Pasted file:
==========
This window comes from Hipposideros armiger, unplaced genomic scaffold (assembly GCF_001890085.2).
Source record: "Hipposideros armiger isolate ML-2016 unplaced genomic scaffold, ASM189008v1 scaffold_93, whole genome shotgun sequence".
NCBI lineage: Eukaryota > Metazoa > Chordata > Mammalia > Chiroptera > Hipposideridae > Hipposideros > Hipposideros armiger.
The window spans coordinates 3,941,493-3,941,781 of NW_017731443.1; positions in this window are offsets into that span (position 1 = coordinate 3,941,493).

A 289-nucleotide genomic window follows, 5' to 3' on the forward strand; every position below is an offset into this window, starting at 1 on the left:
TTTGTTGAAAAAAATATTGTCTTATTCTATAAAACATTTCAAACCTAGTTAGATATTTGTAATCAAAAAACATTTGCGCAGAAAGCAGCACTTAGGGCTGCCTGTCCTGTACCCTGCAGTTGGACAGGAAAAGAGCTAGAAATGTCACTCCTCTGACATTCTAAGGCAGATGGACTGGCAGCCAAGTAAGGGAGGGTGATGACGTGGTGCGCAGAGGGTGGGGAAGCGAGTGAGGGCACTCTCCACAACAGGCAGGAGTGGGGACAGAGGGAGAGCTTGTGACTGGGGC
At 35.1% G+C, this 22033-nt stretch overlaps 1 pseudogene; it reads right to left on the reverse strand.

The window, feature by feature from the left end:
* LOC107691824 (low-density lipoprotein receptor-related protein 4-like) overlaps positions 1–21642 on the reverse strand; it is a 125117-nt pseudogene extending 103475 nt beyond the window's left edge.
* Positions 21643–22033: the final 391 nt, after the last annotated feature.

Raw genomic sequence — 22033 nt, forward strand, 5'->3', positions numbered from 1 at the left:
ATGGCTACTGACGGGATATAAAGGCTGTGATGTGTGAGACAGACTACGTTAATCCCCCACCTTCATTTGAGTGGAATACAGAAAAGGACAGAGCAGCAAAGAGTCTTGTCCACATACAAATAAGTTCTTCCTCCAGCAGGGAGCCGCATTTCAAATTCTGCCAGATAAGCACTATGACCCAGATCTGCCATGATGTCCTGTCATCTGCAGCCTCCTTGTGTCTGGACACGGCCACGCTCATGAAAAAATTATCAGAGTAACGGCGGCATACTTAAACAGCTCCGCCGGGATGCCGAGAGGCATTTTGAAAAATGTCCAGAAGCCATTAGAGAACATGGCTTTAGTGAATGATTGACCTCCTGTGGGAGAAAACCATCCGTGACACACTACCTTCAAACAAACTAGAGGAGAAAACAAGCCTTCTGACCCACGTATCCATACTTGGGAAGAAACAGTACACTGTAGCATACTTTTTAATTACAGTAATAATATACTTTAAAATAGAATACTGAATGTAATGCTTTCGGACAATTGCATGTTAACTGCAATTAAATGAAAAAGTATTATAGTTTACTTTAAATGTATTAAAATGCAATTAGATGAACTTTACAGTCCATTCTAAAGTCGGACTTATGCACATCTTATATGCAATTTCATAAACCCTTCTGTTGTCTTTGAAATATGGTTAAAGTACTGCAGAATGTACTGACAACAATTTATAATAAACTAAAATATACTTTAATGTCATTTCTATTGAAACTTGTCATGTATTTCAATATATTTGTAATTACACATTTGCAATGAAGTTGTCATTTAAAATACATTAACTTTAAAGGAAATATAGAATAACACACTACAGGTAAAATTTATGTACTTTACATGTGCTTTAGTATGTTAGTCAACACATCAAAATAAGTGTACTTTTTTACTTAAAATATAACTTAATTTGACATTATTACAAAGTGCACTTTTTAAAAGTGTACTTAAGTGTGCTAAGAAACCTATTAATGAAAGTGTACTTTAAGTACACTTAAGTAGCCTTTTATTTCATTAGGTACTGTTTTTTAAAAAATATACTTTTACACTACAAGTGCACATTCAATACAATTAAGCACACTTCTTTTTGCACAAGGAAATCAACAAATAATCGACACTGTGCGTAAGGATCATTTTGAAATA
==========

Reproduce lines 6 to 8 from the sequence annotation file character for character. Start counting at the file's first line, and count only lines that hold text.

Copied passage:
TTTGTTGAAAAAAATATTGTCTTATTCTATAAAACATTTCAAACCTAGTTAGATATTTGTAATCAAAAAACATTTGCGCAGAAAGCAGCACTTAGGGCTGCCTGTCCTGTACCCTGCAGTTGGACAGGAAAAGAGCTAGAAATGTCACTCCTCTGACATTCTAAGGCAGATGGACTGGCAGCCAAGTAAGGGAGGGTGATGACGTGGTGCGCAGAGGGTGGGGAAGCGAGTGAGGGCACTCTCCACAACAGGCAGGAGTGGGGACAGAGGGAGAGCTTGTGACTGGGGC
At 35.1% G+C, this 22033-nt stretch overlaps 1 pseudogene; it reads right to left on the reverse strand.

The window, feature by feature from the left end: